Steve Griggs interviewed about Jones for Elvin

Gordon Todd

Gordon Todd

Interview with Steve Griggs on KBCS 91.3

Gordon Todd: Steve, thanks so much for coming in today. I really appreciate it.

Steve Griggs: Thank you.

GT: Boy! Love this record. Love Elvin Jones. I’m a huge Elvin Jones fan as you know and maybe as some of you regular listeners know. Tell us how you put this project together. It’s a group of local musicians, very fine local musicians, but you brought in THE world-class drummer living today.

Steve Griggs, Milo Petersen, Elvin Jones, Jay Thomas, Phil Sparks

Steve Griggs, Milo Petersen, Elvin Jones, Jay Thomas, Phil Sparks

SG: Yea. It was kind of crazy. I wanted to get together with these Seattle musicians and do a recording of my music. My son was just about to be born and so I thought this was the last opportunity I’m going to have in a while to get in the studio and spend this much time on something. I had worked with Milo Petersen, the guitarist, quite a bit and he has recorded with great drummers passing through town. Victor Lewis and Billy Hart, when they came through town, he would ask them if they wanted to record and so he’s got some great recordings in the can. So, I thought, “Well, here comes Elvin Jones in town just at exactly the right time.” I said, “Milo, what do you think of recording with Elvin?” He said, “That’s a great idea and actually I know somebody who knows him.” That’s Gregg Keplinger, and Gregg has been a long time friend of Elvin. Gregg said, “Oh that’s a cool idea. When I meet him at the airport I will suggest that there are some local guys that want to record and see what he thinks.” As soon as we met [Elvin] he’s like, “When is the recording?” So after he finished his tour in L.A., he came up here for three days and recorded with us. I was just a dream come true.

GT: He’s a very open hearted man.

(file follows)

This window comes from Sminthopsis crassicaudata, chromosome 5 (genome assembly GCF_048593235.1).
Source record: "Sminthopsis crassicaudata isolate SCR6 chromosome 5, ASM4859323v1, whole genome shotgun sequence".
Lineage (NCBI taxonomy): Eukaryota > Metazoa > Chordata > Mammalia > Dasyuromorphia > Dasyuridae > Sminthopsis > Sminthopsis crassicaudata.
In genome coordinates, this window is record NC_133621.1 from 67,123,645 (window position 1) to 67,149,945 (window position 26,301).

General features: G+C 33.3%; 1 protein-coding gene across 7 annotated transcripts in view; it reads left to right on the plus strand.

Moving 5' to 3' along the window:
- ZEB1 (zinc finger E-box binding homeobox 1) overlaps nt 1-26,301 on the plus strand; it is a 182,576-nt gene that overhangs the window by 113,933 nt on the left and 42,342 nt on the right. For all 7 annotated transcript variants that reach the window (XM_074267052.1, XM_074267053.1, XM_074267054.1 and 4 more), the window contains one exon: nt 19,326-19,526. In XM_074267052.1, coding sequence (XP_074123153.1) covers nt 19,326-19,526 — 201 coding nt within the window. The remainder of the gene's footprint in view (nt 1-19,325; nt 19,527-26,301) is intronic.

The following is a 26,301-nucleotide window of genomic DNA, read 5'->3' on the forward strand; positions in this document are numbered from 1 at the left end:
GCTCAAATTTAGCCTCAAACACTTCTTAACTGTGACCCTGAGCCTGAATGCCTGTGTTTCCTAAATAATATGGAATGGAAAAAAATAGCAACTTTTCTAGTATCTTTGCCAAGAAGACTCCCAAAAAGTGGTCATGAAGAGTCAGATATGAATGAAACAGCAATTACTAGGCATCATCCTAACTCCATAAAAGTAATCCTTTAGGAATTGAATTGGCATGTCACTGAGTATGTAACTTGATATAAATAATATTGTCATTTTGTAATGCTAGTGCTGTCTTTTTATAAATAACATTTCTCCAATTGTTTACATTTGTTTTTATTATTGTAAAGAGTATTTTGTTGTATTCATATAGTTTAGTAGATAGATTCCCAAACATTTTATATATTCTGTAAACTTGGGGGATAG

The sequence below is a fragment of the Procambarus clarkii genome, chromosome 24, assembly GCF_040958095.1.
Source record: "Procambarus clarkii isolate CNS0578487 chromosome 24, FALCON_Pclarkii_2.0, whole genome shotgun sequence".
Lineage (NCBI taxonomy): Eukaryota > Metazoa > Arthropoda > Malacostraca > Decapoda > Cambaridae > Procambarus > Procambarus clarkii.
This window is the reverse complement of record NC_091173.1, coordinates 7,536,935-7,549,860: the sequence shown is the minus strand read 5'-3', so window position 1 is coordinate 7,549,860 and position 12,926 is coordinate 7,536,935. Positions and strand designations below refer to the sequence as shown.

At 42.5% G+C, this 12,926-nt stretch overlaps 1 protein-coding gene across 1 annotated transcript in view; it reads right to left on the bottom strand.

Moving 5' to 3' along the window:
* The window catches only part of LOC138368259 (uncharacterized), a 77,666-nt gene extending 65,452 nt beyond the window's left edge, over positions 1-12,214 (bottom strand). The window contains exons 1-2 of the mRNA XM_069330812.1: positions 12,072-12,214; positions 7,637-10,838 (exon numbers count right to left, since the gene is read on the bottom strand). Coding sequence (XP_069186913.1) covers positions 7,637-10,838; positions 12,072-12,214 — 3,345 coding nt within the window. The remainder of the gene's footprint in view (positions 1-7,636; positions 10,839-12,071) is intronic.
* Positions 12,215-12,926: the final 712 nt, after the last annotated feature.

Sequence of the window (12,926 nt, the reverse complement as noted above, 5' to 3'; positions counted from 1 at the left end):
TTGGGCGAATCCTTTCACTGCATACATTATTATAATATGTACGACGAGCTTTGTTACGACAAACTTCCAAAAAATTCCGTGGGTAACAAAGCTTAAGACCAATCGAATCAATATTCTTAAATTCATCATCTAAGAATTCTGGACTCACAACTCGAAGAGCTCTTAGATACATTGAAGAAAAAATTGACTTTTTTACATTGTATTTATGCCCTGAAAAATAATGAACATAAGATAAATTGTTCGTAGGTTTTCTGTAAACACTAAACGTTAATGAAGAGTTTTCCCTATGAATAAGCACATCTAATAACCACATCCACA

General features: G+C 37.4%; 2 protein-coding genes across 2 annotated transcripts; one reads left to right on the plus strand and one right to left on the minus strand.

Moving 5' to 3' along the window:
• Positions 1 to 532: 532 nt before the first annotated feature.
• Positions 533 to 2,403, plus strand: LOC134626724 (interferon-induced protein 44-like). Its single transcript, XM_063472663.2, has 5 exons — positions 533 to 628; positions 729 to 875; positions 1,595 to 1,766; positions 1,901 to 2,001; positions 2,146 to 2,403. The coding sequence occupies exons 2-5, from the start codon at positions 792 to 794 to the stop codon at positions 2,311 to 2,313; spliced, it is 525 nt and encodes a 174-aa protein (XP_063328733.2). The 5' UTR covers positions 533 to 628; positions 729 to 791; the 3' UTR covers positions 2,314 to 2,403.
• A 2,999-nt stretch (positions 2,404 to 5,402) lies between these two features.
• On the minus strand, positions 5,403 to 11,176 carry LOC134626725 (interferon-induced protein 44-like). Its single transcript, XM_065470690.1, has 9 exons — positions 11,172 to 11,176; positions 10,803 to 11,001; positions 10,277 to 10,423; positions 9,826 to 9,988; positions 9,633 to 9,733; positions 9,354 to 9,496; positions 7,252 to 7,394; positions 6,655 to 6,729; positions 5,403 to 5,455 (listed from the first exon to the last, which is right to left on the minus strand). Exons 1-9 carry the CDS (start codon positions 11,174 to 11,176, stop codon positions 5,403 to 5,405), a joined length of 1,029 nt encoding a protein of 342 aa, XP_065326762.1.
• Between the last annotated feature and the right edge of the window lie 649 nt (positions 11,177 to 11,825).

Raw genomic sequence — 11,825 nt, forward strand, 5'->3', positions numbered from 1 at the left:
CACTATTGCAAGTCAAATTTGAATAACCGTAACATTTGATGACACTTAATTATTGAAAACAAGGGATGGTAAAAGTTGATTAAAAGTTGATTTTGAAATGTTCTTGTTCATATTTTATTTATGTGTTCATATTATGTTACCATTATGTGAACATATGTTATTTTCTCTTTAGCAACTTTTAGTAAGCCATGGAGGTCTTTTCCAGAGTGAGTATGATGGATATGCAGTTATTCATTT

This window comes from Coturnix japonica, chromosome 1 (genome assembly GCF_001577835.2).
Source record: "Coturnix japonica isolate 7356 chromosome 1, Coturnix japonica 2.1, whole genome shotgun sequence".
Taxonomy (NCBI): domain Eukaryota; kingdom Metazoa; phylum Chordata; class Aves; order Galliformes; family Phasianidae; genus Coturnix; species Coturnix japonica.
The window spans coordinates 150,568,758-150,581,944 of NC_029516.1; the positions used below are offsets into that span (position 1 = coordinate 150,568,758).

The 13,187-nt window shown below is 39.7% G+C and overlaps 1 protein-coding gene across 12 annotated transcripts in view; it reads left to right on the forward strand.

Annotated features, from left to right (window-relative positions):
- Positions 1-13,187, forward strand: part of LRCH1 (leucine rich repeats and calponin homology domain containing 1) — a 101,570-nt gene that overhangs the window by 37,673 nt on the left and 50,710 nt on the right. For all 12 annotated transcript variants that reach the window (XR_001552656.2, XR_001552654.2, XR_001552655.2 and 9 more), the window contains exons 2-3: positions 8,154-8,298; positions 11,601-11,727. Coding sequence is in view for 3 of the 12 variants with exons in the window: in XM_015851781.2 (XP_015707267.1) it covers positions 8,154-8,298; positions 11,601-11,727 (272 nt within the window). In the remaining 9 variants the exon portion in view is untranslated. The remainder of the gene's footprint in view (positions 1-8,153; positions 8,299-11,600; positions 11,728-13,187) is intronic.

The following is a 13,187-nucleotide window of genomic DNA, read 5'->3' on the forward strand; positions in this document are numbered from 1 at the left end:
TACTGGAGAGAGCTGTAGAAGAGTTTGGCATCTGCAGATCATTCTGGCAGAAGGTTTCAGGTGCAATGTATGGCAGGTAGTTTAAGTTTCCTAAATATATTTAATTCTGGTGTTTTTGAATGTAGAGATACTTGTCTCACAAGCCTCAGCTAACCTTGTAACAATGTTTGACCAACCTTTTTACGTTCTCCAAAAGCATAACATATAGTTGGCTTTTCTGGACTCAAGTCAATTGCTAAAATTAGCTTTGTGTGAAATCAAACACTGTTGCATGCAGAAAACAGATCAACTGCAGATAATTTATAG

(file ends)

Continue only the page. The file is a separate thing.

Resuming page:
SG: He is very, very generous. I am familiar, of course, with his playing because I have listened to his recordings over the years. It’s just a background of me being a jazz saxophonist. So, I was very comfortable with how he plays. I guess I wasn’t prepared for how warm of a person he was and how down to earth and supportive and helpful and generous and present he was. That was a very pleasant surprise.

GT: Well he must have liked your compositions. Most of these are written by Steve, including the title track “Jones for Elvin.” He must have liked the tunes.

SG: Yea, he did. He said he wanted some copies. I copied the book for him. He seemed to really enjoy the music. I didn’t know whether he was going to read the charts or what was going to happen. It was pretty funny. He would walk over, and I would sing the melody to him. He would sit down at the drums, and we would play the melody through as a band once. Then we would hit the “record” button and go. He would just nail it. I just couldn’t believe it how he could ingest this music the first time he had ever heard it or seen it and literally be making such wonderful music on the spot. It was a level of maturity I certainly have seen in musicians I have worked with, but he has such a personal stamp on what he does. It comes out in such a unique way and such a relaxed and unique approach. It was just fantastic.

GT: Even to the casual listener, people who don’t study drumming can tell it’s Elvin.

SG: Yea.

GT: Why don’t we turn to another cut here. What should we listen to next?

SG: “Sparks” is kind of fun. It’s for bassist Phil Sparks. There was an interaction during my solo that maybe listeners can pick up on. He plays some kind of rim shots on his snare sometimes during my solo. When I heard that, I really felt like he was nudging me on and saying, “Yea, go… Go!” I tried to pick up on that sometimes during my solo and play some single notes that I felt were answering his rim shots. We had a lot of fun on this one.

GT: Let’s take a listen to “Sparks” written by Steve Griggs as played by his quintet featuring Elvin Jones…

GT: I know that you have a career outside of music. How do you keep that balance between your music – I mean obviously you and these other local musicians are quite accomplished and I know that all three of them do music full-time. Is that correct?

SG: Right.

GT: Milo, Phil, and Jay.

SG: Sure.

GT: But for you, how do you keep that balance? You’re an accomplished writer, an accomplished player, but you also have a day job that takes full-time.

SG: Right. Well, at an early age I got very interested in music. So playing music has always been very fun for me and something I always want to do. I actually have an undergrad degree from the University of Illinois and had a formal musical education as a classical saxophonist – that’s almost an oxymoron.